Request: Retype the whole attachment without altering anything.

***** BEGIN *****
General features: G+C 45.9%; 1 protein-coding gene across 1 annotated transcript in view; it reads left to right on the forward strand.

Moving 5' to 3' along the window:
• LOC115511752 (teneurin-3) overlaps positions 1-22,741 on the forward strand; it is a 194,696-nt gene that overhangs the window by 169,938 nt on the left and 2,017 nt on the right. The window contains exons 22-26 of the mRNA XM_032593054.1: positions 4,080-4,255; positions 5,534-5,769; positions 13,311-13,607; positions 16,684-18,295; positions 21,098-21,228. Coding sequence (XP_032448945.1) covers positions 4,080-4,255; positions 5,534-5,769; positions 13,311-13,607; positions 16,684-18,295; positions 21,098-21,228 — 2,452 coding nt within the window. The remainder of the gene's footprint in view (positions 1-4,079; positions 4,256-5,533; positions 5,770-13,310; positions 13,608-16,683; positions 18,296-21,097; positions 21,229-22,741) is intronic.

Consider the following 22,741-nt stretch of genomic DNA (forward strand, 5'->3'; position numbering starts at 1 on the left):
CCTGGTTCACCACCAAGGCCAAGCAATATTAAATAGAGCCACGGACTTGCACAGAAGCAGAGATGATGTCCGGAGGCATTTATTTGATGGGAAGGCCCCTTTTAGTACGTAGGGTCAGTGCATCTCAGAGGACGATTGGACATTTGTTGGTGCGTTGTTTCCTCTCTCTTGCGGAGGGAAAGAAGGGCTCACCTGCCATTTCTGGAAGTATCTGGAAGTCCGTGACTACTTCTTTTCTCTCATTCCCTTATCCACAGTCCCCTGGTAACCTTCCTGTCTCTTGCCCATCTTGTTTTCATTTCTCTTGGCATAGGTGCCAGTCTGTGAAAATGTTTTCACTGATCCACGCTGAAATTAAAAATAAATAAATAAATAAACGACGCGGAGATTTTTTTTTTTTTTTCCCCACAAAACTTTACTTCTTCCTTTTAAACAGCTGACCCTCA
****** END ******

General features: G+C 45.9%; 1 protein-coding gene across 1 annotated transcript in view; it reads left to right on the forward strand.

Moving 5' to 3' along the window:
• LOC115511752 (teneurin-3) overlaps positions 1-22,741 on the forward strand; it is a 194,696-nt gene that overhangs the window by 169,938 nt on the left and 2,017 nt on the right. The window contains exons 22-26 of the mRNA XM_032593054.1: positions 4,080-4,255; positions 5,534-5,769; positions 13,311-13,607; positions 16,684-18,295; positions 21,098-21,228. Coding sequence (XP_032448945.1) covers positions 4,080-4,255; positions 5,534-5,769; positions 13,311-13,607; positions 16,684-18,295; positions 21,098-21,228 — 2,452 coding nt within the window. The remainder of the gene's footprint in view (positions 1-4,079; positions 4,256-5,533; positions 5,770-13,310; positions 13,608-16,683; positions 18,296-21,097; positions 21,229-22,741) is intronic.

Consider the following 22,741-nt stretch of genomic DNA (forward strand, 5'->3'; position numbering starts at 1 on the left):
CCTGGTTCACCACCAAGGCCAAGCAATATTAAATAGAGCCACGGACTTGCACAGAAGCAGAGATGATGTCCGGAGGCATTTATTTGATGGGAAGGCCCCTTTTAGTACGTAGGGTCAGTGCATCTCAGAGGACGATTGGACATTTGTTGGTGCGTTGTTTCCTCTCTCTTGCGGAGGGAAAGAAGGGCTCACCTGCCATTTCTGGAAGTATCTGGAAGTCCGTGACTACTTCTTTTCTCTCATTCCCTTATCCACAGTCCCCTGGTAACCTTCCTGTCTCTTGCCCATCTTGTTTTCATTTCTCTTGGCATAGGTGCCAGTCTGTGAAAATGTTTTCACTGATCCACGCTGAAATTAAAAATAAATAAATAAATAAACGACGCGGAGATTTTTTTTTTTTTTTCCCCACAAAACTTTACTTCTTCCTTTTAAACAGCTGACCCTCA